|Boiling Point No. 32 - January 1994 (ITDG, 1994, 44 p.)|
We were somewhat surprised and disappointed to find that the December 1992 issue of Boiling Point, while optimistically titled 'Household energy developments', was dedicated almost exclusively to the discussion of stove technologies. This topic offered considerable opportunity to introduce a range of original issues related to household energy such as health, safety, hygiene, women's burdens of labour, and domestic-income availability, but it seems that most people working in this field adopt an approach which is still very much concerned with the promotion of stoves. Such a bias towards the technicalities of these appliances is not, in our opinion, helpful in tackling householdenergy problems.
On the front cover, Boiling Point states that the three-stone fire is its main 'target' for stove programmes. To us, the three-stone fire seems the most appropriate arrangement for the majority of rural people.
While the successes of stove-dissemination projects in some urban areas cannot be denied, with positive impacts on living conditions and family cash flow, we question the appropriateness of anything more than the simplest technologies for the majority of rural households. The articles in the December issue (and countless studies of stove projects elsewhere) make it clear that most rural people have little interest or inadequate finance with which to purchase stoves. In fact the open fire offers them a free, versatile tool for cooking, heating, lighting, and keeping away insects. This suits the low-income rural household very well. Would the efforts of NGOs and others not be better directed at improving the way open fires are managed, with the aim of not only reducing firewood consumption, but also speeding up cooking, and improving health, safety and hygiene in the kitchen?
We observed a number of other misleading assertions in the articles, the most noticeable of which was the repeated claim that fuelefflcient woodstoves save trees. It is now well-known that firewood collection by rural people, generally, has negligible impact on standing trees - although for urban consumers and institutions the case may be different. Therefore rural stove programmes are not likely to reduce rates of deforestation.
We hope you find the article on domestic energy conservation, which we recently submitted, of interest, and worthy of inclusion in your next edition.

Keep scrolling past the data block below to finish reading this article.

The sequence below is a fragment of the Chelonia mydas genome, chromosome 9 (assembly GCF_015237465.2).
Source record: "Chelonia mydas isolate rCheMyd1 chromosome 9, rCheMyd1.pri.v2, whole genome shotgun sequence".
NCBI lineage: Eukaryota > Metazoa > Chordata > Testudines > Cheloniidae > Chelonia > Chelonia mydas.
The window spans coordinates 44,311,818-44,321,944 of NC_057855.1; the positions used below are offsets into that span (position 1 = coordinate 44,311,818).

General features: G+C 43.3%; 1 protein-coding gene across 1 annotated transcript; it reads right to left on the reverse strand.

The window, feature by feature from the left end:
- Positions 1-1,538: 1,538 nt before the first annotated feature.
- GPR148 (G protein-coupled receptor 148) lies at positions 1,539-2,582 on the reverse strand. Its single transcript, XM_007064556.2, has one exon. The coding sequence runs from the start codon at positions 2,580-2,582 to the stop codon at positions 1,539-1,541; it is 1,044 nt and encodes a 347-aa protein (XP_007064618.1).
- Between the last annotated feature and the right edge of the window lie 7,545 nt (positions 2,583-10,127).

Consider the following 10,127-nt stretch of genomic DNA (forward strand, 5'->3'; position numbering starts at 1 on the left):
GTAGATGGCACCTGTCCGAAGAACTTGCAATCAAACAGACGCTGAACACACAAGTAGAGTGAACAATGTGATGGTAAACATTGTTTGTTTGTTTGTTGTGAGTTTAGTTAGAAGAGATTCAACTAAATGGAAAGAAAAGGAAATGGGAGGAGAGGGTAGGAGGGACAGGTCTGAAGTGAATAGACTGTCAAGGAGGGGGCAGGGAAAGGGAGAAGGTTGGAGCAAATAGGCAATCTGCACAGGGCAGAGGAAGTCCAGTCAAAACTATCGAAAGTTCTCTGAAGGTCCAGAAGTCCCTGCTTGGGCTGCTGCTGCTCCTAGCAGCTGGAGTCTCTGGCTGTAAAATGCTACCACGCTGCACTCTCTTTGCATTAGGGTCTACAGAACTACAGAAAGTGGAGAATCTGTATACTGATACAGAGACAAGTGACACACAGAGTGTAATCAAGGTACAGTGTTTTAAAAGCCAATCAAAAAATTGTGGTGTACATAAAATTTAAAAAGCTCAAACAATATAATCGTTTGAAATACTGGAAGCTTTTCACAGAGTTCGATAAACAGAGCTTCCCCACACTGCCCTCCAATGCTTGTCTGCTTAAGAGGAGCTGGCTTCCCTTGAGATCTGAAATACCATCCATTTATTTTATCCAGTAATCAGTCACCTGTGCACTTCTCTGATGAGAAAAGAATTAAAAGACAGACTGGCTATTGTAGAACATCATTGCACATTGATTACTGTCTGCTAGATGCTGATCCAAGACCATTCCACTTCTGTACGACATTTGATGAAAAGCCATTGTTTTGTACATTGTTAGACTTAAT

Thank you for your letter and sample copy of Boiling Point.
Paul Kennedy's latest book Preparing for the 21st Century gives a clear outline of the problems faced by the developing world, and ultimately by us all. We conclude from the writing of this historian that better wealth distribution, inclusive of technology, food and fuel provision for the Third World will have to gather pace fast, and we feel that, for the first time, there is broader understanding by populations and governments in the richer countries, that charity activities and various aid programmer are no longer sufficient, and must be followed by a global approach to agree administration and fair distribution of resources for mankind as a whole.
We have been involved in fuel technology and briquetting research since the early eighties, covering refuse-derived fuels, smokeless open-fire fuel and barbecue fuel.
In an ideal world, the population of the richer countries should see its way to pay a special tax which could go into an international fund for the provision of irrigation, modern agriculture, energy-efficient cooking stoves and good performance/low-pollution alternative fuel to replace wood and charcoal. A proportion of such a tax could also be used for technology dissemination and training for the Third World, to get away from continuous 'hand-outs', resulting in the people producing and managing goods and consumables by themselves. They must be allowed to create their own functioning economies; only then can a wealth of creativity, goodwill and enthusiasm be unlocked.